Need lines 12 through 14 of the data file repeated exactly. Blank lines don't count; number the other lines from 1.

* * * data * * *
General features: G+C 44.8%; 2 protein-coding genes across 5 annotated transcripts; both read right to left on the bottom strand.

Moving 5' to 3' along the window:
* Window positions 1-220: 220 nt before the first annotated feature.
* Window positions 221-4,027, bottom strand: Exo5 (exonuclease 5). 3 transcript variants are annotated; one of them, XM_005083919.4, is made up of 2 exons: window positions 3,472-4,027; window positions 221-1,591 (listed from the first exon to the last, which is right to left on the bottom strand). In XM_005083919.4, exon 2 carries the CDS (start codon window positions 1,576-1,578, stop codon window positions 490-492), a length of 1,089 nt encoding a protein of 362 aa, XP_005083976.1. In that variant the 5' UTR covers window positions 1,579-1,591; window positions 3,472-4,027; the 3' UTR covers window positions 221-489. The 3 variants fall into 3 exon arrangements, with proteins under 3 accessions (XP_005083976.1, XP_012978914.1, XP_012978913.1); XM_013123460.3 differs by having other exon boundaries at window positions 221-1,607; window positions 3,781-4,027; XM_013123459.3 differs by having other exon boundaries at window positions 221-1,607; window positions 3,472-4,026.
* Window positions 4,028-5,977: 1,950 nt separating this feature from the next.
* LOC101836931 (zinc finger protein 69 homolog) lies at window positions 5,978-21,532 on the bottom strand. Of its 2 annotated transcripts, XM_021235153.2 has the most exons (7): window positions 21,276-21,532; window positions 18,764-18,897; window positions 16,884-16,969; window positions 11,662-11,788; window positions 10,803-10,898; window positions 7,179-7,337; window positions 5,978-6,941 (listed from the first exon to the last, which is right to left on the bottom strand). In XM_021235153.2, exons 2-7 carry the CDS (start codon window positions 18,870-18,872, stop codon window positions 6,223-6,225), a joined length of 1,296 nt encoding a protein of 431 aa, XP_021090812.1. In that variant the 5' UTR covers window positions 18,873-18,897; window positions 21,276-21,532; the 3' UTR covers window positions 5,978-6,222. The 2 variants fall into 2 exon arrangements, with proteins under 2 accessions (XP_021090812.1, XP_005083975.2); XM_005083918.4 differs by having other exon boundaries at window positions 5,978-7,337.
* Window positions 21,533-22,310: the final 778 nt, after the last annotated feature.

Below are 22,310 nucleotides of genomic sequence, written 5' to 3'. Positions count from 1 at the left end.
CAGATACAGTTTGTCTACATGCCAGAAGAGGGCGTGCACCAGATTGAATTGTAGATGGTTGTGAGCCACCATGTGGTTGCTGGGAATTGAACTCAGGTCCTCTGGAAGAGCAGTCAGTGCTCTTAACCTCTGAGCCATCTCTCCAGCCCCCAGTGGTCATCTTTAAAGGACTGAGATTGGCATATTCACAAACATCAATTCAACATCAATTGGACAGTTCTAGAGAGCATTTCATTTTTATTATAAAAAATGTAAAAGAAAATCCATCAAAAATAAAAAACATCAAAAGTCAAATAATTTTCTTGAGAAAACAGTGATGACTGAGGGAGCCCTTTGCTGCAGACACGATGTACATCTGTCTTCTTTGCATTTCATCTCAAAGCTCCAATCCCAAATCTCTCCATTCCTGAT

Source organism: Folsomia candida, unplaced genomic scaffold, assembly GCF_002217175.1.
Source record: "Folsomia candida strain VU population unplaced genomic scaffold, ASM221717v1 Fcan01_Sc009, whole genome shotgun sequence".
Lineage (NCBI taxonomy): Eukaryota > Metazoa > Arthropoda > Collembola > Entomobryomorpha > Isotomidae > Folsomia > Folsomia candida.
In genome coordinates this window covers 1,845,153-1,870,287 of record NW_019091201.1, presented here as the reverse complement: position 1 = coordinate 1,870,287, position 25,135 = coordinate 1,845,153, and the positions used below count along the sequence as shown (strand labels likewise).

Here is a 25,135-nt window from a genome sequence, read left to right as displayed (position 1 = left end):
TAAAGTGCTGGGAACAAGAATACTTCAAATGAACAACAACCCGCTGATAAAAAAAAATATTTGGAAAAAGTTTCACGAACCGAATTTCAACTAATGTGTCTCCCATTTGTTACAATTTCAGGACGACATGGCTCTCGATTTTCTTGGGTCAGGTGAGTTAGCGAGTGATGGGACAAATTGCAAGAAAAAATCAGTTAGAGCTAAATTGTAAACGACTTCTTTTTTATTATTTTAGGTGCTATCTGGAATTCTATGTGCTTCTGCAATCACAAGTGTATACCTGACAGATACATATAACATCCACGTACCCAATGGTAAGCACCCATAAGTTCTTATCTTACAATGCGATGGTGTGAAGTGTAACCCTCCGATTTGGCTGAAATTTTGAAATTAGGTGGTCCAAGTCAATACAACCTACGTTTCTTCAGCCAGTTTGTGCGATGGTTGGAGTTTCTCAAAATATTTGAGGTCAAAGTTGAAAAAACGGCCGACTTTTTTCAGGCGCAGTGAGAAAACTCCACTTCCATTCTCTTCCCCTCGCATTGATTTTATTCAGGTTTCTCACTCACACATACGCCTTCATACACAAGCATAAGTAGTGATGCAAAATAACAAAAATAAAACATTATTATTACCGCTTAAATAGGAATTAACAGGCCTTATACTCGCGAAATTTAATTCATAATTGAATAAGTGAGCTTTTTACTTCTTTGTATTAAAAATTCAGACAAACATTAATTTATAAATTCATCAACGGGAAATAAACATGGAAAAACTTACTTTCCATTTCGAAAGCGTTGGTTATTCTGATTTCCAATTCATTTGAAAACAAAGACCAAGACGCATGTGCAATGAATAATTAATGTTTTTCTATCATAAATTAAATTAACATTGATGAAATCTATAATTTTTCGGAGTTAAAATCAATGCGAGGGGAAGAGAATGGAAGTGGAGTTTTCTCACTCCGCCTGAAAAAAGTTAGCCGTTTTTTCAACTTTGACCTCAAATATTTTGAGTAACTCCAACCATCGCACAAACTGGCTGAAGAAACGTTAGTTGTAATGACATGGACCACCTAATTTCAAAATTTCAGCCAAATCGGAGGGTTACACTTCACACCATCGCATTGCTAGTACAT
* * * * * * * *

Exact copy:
Lineage (NCBI taxonomy): Eukaryota > Metazoa > Arthropoda > Collembola > Entomobryomorpha > Isotomidae > Folsomia > Folsomia candida.
In genome coordinates this window covers 1,845,153-1,870,287 of record NW_019091201.1, presented here as the reverse complement: position 1 = coordinate 1,870,287, position 25,135 = coordinate 1,845,153, and the positions used below count along the sequence as shown (strand labels likewise).

Here is a 25,135-nt window from a genome sequence, read left to right as displayed (position 1 = left end):